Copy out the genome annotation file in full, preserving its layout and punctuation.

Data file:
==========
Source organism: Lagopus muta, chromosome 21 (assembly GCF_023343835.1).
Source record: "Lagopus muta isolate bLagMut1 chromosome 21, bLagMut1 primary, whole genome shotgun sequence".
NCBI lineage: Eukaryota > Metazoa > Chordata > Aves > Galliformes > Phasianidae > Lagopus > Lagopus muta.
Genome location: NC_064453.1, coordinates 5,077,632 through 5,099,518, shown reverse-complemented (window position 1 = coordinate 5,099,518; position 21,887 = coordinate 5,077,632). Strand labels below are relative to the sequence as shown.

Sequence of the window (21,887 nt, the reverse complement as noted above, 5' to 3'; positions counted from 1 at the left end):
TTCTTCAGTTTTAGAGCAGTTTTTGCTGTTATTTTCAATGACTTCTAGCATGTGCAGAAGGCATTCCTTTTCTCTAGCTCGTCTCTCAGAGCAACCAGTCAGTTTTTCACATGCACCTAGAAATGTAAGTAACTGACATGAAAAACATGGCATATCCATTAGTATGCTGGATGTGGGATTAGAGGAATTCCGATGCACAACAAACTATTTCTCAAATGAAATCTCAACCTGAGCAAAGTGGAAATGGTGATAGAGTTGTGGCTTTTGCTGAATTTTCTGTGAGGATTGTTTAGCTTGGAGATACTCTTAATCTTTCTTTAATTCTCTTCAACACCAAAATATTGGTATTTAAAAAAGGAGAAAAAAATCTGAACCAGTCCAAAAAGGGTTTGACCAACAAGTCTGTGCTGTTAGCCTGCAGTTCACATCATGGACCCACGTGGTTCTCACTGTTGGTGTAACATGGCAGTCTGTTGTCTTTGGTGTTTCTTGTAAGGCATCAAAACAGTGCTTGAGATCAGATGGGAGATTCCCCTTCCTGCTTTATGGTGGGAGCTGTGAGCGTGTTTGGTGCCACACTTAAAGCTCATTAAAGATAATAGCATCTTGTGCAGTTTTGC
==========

Source organism: Lagopus muta, chromosome 21 (assembly GCF_023343835.1).
Source record: "Lagopus muta isolate bLagMut1 chromosome 21, bLagMut1 primary, whole genome shotgun sequence".
NCBI lineage: Eukaryota > Metazoa > Chordata > Aves > Galliformes > Phasianidae > Lagopus > Lagopus muta.
Genome location: NC_064453.1, coordinates 5,077,632 through 5,099,518, shown reverse-complemented (window position 1 = coordinate 5,099,518; position 21,887 = coordinate 5,077,632). Strand labels below are relative to the sequence as shown.

Sequence of the window (21,887 nt, the reverse complement as noted above, 5' to 3'; positions counted from 1 at the left end):
TTCTTCAGTTTTAGAGCAGTTTTTGCTGTTATTTTCAATGACTTCTAGCATGTGCAGAAGGCATTCCTTTTCTCTAGCTCGTCTCTCAGAGCAACCAGTCAGTTTTTCACATGCACCTAGAAATGTAAGTAACTGACATGAAAAACATGGCATATCCATTAGTATGCTGGATGTGGGATTAGAGGAATTCCGATGCACAACAAACTATTTCTCAAATGAAATCTCAACCTGAGCAAAGTGGAAATGGTGATAGAGTTGTGGCTTTTGCTGAATTTTCTGTGAGGATTGTTTAGCTTGGAGATACTCTTAATCTTTCTTTAATTCTCTTCAACACCAAAATATTGGTATTTAAAAAAGGAGAAAAAAATCTGAACCAGTCCAAAAAGGGTTTGACCAACAAGTCTGTGCTGTTAGCCTGCAGTTCACATCATGGACCCACGTGGTTCTCACTGTTGGTGTAACATGGCAGTCTGTTGTCTTTGGTGTTTCTTGTAAGGCATCAAAACAGTGCTTGAGATCAGATGGGAGATTCCCCTTCCTGCTTTATGGTGGGAGCTGTGAGCGTGTTTGGTGCCACACTTAAAGCTCATTAAAGATAATAGCATCTTGTGCAGTTTTGC